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Author Topic:   Does Chen's work pose a problem for ToE?
Belfry
Member (Idle past 5202 days)
Posts: 177
From: Ocala, FL
Joined: 11-05-2005


Message 53 of 84 (290222)
02-24-2006 8:12 PM
Reply to: Message 49 by randman
02-24-2006 7:45 PM


Re: Absolutely no big deal.
Randman, you seem to be missing the point. Chen's own findings later falsified the points he was making in your quotes from an earlier year. As the article Jar posted discusses, Bilateria can be found in the fossil record long before the Cambrian - although finding them is a matter of significant technical difficulty, for some of the reasons already discussed.
Here's a more recent abstract from Chen et al.:
Science | AAAS
quote:
Ten phosphatized specimens of a small (Vernanimalcula guizhouena gen. et sp. nov.) had paired coeloms extending the length of the gut; paired external pits that could be sense organs; bilateral, anterior-posterior organization; a ventrally directed anterior mouth with thick walled pharynx; and a triploblastic structure. The structural complexity is that of an adult rather than a larval form. These fossils provide the first evidence confirming the phylogenetic inference that Bilateria arose well before the Cambrian.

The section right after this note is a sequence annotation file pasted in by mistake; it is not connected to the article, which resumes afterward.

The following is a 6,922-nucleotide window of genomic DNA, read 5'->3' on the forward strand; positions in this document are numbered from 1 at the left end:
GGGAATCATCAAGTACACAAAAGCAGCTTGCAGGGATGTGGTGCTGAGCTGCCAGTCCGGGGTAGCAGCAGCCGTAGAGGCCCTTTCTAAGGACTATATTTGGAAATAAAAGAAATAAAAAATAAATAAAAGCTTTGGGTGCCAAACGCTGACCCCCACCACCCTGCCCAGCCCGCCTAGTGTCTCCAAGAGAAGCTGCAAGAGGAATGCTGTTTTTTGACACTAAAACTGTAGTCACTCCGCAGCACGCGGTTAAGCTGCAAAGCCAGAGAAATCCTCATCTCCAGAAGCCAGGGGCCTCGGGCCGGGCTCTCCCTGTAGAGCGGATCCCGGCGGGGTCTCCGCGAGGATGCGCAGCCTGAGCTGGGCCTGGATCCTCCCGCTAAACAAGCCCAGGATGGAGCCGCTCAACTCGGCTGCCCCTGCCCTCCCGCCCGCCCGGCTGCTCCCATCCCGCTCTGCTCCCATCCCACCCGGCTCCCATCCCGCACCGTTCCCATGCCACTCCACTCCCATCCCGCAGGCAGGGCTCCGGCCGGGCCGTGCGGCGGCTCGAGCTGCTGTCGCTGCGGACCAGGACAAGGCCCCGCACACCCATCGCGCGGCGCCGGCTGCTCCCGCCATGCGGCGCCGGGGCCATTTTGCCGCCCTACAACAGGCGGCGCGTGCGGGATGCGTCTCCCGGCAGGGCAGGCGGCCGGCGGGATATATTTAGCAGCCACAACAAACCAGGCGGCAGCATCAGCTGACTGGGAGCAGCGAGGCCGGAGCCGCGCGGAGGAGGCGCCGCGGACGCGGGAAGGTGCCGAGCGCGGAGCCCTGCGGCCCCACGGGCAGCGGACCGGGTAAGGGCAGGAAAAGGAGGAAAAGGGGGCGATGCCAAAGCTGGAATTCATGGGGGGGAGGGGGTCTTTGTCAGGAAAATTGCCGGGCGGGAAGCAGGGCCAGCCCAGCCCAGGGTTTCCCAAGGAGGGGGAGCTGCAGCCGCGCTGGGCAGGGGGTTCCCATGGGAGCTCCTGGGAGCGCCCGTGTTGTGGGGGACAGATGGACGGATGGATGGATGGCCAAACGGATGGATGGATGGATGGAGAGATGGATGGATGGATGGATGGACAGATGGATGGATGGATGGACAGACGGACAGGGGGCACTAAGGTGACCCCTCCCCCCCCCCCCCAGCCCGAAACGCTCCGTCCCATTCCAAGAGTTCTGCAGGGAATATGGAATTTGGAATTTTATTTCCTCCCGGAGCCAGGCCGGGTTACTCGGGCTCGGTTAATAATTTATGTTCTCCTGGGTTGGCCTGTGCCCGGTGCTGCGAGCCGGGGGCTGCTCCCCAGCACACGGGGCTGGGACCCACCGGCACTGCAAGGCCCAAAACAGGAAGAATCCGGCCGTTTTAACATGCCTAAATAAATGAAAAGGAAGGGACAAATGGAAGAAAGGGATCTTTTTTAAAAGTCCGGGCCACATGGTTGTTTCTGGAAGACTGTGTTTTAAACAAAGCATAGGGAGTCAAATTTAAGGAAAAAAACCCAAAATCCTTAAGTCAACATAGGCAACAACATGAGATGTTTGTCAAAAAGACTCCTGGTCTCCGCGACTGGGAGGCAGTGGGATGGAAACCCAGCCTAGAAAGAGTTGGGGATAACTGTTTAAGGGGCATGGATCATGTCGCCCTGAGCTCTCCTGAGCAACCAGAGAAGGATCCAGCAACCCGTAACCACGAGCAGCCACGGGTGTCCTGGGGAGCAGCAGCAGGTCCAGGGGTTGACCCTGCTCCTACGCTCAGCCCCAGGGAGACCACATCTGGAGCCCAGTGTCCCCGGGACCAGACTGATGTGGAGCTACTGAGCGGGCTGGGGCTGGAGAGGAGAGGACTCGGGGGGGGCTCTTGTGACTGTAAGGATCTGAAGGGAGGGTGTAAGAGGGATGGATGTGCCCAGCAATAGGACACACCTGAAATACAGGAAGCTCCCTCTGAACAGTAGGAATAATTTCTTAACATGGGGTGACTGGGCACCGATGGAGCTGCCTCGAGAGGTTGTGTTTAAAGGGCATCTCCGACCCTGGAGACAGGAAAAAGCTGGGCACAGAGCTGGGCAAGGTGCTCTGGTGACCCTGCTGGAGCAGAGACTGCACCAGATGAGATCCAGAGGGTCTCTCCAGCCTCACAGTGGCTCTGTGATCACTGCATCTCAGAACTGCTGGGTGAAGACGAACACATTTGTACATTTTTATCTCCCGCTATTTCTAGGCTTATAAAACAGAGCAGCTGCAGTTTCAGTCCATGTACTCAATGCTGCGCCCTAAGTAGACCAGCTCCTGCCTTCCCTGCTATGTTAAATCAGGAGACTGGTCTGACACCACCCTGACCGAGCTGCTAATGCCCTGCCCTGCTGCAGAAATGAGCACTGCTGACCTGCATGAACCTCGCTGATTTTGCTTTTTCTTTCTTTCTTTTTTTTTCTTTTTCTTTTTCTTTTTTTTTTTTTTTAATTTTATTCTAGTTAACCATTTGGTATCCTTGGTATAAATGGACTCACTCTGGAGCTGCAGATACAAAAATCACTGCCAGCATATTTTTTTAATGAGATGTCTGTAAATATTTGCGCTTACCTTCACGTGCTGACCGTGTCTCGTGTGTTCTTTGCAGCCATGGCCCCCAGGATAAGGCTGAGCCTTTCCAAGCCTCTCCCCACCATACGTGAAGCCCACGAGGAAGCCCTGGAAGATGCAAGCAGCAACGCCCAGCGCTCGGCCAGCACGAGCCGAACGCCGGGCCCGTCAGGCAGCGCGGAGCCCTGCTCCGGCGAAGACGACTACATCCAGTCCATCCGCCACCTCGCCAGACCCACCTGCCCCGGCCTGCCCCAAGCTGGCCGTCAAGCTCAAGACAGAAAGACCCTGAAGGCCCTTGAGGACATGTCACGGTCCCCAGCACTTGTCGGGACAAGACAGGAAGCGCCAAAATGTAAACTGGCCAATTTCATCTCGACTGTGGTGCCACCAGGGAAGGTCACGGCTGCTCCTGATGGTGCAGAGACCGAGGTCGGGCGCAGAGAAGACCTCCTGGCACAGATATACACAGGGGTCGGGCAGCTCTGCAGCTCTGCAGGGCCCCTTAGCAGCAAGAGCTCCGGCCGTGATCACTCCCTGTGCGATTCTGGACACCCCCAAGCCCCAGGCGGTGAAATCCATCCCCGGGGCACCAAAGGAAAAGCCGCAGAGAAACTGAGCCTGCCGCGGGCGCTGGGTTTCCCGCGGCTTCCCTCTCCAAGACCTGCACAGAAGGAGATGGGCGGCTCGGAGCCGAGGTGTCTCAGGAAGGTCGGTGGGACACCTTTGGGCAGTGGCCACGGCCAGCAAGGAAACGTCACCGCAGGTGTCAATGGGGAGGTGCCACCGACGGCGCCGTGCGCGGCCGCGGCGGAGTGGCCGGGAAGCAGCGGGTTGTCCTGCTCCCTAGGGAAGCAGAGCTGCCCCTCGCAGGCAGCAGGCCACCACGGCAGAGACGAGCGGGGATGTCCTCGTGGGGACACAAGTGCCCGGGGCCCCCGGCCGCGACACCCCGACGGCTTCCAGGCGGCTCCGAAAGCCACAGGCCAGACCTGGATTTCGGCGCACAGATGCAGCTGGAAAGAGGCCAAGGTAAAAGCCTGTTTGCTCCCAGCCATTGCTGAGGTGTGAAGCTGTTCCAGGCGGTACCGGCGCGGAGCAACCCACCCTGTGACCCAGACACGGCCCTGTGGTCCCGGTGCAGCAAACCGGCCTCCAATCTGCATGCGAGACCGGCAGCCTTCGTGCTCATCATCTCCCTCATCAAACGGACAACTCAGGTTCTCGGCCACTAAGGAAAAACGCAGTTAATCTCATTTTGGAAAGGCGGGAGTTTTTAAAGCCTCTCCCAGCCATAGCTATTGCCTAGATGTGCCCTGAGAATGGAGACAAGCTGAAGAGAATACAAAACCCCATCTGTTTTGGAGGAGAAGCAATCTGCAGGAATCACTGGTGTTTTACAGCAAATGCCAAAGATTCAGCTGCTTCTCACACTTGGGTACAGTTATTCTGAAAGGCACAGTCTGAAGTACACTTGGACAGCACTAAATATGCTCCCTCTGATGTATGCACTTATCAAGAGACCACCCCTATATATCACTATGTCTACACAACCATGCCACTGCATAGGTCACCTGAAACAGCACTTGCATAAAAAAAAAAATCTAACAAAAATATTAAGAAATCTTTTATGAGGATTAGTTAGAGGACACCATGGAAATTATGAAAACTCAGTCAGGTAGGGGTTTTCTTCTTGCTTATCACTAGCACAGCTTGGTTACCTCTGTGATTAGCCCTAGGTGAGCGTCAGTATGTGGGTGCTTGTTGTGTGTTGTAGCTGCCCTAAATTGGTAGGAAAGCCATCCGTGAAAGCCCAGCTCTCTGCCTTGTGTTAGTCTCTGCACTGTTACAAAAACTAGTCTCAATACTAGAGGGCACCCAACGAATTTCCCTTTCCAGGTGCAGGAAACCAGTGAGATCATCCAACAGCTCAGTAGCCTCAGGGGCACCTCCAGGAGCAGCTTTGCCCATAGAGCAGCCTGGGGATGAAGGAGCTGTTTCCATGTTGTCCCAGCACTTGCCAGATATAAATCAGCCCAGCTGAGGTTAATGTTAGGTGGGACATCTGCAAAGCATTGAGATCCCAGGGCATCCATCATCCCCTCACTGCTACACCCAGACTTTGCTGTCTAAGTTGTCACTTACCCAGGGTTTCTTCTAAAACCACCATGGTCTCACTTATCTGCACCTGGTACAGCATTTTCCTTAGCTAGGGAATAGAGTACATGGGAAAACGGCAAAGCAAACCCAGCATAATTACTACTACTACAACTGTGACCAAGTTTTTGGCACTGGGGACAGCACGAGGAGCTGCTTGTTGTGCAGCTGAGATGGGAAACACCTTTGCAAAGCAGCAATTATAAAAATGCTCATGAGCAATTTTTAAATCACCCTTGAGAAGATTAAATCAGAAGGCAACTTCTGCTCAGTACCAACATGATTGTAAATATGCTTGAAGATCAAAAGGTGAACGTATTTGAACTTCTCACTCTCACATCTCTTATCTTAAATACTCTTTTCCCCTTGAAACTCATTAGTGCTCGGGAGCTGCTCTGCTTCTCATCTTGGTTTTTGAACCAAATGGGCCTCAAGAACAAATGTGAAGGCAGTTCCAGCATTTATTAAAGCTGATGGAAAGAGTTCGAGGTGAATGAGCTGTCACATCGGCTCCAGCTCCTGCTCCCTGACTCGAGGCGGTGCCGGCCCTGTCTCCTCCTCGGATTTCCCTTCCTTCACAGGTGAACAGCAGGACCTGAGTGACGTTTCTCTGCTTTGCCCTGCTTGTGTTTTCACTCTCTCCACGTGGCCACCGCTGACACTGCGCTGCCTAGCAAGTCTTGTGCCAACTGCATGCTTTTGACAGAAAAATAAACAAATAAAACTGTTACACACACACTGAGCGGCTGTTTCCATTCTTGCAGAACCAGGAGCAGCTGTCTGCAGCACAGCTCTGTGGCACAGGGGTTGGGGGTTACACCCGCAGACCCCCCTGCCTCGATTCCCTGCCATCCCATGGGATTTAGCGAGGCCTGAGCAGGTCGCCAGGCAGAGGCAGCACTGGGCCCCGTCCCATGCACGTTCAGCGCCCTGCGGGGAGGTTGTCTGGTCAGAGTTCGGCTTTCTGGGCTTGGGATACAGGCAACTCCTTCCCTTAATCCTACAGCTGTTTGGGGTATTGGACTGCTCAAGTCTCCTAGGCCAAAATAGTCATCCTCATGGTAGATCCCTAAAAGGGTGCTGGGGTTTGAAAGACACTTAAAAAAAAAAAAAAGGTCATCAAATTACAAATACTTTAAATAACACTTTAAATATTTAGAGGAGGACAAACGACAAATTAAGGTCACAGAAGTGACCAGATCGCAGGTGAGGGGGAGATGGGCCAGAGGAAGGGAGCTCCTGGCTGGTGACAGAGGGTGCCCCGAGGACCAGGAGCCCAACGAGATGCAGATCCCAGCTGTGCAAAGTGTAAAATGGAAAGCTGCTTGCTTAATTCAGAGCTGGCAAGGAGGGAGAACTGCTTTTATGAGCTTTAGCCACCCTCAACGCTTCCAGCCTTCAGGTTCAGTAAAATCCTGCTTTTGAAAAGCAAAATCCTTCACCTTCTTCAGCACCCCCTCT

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 Message 49 by randman, posted 02-24-2006 7:45 PM randman has not replied

  
Belfry
Member (Idle past 5202 days)
Posts: 177
From: Ocala, FL
Joined: 11-05-2005


Message 81 of 84 (290877)
02-27-2006 12:49 PM
Reply to: Message 79 by Modulous
02-27-2006 9:45 AM


Re: incidentally
Modulous writes:
quote:
Western scientists would have none of it. “It doesn’t matter if you find it or not!” declared German biologist Dieter Walossek, rallying his Western colleagues around him. “It’s there! It’s by law! All of the major taxa should have been there in the Precambrian, whether proved or not!”
As arrogant as Walossek comes off in this quote, it turns out he has a point. The bilaterals were there.
Just to drive this point home a little further, Chen et al. make direct reference to this in the abstract to their 2004 article I cited earlier, in which they announced the precambrian find:
quote:
These fossils provide the first evidence confirming the phylogenetic inference that Bilateria arose well before the Cambrian.
In other words, these fossils confirm a prediction that was based on evolutionary theory. That Chen himself is/was skeptical of the explanatory power of the modern synthesis should add some extra credibility to his find, for those who believe that there is a self-deluded conspiracy afoot.

This message is a reply to:
 Message 79 by Modulous, posted 02-27-2006 9:45 AM Modulous has not replied

  
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